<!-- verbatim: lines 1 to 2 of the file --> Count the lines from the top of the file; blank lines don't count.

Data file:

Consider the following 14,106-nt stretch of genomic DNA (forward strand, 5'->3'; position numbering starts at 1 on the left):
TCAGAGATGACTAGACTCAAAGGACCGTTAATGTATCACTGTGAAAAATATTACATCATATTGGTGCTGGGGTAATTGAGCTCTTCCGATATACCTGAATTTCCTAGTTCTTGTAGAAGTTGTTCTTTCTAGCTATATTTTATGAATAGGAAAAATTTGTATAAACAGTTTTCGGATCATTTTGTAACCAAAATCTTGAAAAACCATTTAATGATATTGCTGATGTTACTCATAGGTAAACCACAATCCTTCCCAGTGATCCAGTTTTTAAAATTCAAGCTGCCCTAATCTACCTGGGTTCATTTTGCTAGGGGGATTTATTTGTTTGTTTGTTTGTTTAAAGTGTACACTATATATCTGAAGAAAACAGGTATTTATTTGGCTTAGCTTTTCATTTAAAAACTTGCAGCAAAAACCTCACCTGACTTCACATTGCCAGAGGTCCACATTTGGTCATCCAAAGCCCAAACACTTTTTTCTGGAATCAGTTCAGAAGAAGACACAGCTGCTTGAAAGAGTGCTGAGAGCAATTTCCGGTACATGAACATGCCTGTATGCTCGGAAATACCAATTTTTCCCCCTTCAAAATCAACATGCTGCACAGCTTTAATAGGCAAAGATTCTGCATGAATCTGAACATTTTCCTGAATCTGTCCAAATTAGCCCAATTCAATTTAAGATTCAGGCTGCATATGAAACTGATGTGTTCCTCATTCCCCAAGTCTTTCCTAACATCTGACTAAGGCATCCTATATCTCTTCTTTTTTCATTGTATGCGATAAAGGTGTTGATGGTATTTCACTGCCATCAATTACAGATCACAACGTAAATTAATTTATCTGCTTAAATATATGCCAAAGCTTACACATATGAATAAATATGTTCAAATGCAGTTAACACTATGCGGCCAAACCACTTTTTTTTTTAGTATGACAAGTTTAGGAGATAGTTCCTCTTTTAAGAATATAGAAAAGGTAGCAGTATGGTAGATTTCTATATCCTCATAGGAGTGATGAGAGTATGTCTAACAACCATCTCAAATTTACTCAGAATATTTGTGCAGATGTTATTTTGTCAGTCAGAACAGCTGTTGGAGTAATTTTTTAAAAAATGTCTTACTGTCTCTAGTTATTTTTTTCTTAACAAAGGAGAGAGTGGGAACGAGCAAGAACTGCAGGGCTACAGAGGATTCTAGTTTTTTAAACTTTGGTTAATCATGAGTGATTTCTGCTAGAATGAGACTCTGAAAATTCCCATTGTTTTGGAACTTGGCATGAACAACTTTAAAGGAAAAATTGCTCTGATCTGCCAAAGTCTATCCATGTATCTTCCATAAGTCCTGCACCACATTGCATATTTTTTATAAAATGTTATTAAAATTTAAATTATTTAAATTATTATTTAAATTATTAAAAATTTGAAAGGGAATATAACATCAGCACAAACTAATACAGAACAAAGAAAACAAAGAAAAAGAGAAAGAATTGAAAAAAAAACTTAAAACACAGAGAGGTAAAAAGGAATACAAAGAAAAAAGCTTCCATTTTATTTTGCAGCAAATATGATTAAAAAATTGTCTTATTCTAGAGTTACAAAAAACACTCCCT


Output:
Consider the following 14,106-nt stretch of genomic DNA (forward strand, 5'->3'; position numbering starts at 1 on the left):
TCAGAGATGACTAGACTCAAAGGACCGTTAATGTATCACTGTGAAAAATATTACATCATATTGGTGCTGGGGTAATTGAGCTCTTCCGATATACCTGAATTTCCTAGTTCTTGTAGAAGTTGTTCTTTCTAGCTATATTTTATGAATAGGAAAAATTTGTATAAACAGTTTTCGGATCATTTTGTAACCAAAATCTTGAAAAACCATTTAATGATATTGCTGATGTTACTCATAGGTAAACCACAATCCTTCCCAGTGATCCAGTTTTTAAAATTCAAGCTGCCCTAATCTACCTGGGTTCATTTTGCTAGGGGGATTTATTTGTTTGTTTGTTTGTTTAAAGTGTACACTATATATCTGAAGAAAACAGGTATTTATTTGGCTTAGCTTTTCATTTAAAAACTTGCAGCAAAAACCTCACCTGACTTCACATTGCCAGAGGTCCACATTTGGTCATCCAAAGCCCAAACACTTTTTTCTGGAATCAGTTCAGAAGAAGACACAGCTGCTTGAAAGAGTGCTGAGAGCAATTTCCGGTACATGAACATGCCTGTATGCTCGGAAATACCAATTTTTCCCCCTTCAAAATCAACATGCTGCACAGCTTTAATAGGCAAAGATTCTGCATGAATCTGAACATTTTCCTGAATCTGTCCAAATTAGCCCAATTCAATTTAAGATTCAGGCTGCATATGAAACTGATGTGTTCCTCATTCCCCAAGTCTTTCCTAACATCTGACTAAGGCATCCTATATCTCTTCTTTTTTCATTGTATGCGATAAAGGTGTTGATGGTATTTCACTGCCATCAATTACAGATCACAACGTAAATTAATTTATCTGCTTAAATATATGCCAAAGCTTACACATATGAATAAATATGTTCAAATGCAGTTAACACTATGCGGCCAAACCACTTTTTTTTTTAGTATGACAAGTTTAGGAGATAGTTCCTCTTTTAAGAATATAGAAAAGGTAGCAGTATGGTAGATTTCTATATCCTCATAGGAGTGATGAGAGTATGTCTAACAACCATCTCAAATTTACTCAGAATATTTGTGCAGATGTTATTTTGTCAGTCAGAACAGCTGTTGGAGTAATTTTTTAAAAAATGTCTTACTGTCTCTAGTTATTTTTTTCTTAACAAAGGAGAGAGTGGGAACGAGCAAGAACTGCAGGGCTACAGAGGATTCTAGTTTTTTAAACTTTGGTTAATCATGAGTGATTTCTGCTAGAATGAGACTCTGAAAATTCCCATTGTTTTGGAACTTGGCATGAACAACTTTAAAGGAAAAATTGCTCTGATCTGCCAAAGTCTATCCATGTATCTTCCATAAGTCCTGCACCACATTGCATATTTTTTATAAAATGTTATTAAAATTTAAATTATTTAAATTATTATTTAAATTATTAAAAATTTGAAAGGGAATATAACATCAGCACAAACTAATACAGAACAAAGAAAACAAAGAAAAAGAGAAAGAATTGAAAAAAAAACTTAAAACACAGAGAGGTAAAAAGGAATACAAAGAAAAAAGCTTCCATTTTATTTTGCAGCAAATATGATTAAAAAATTGTCTTATTCTAGAGTTACAAAAAACACTCCCT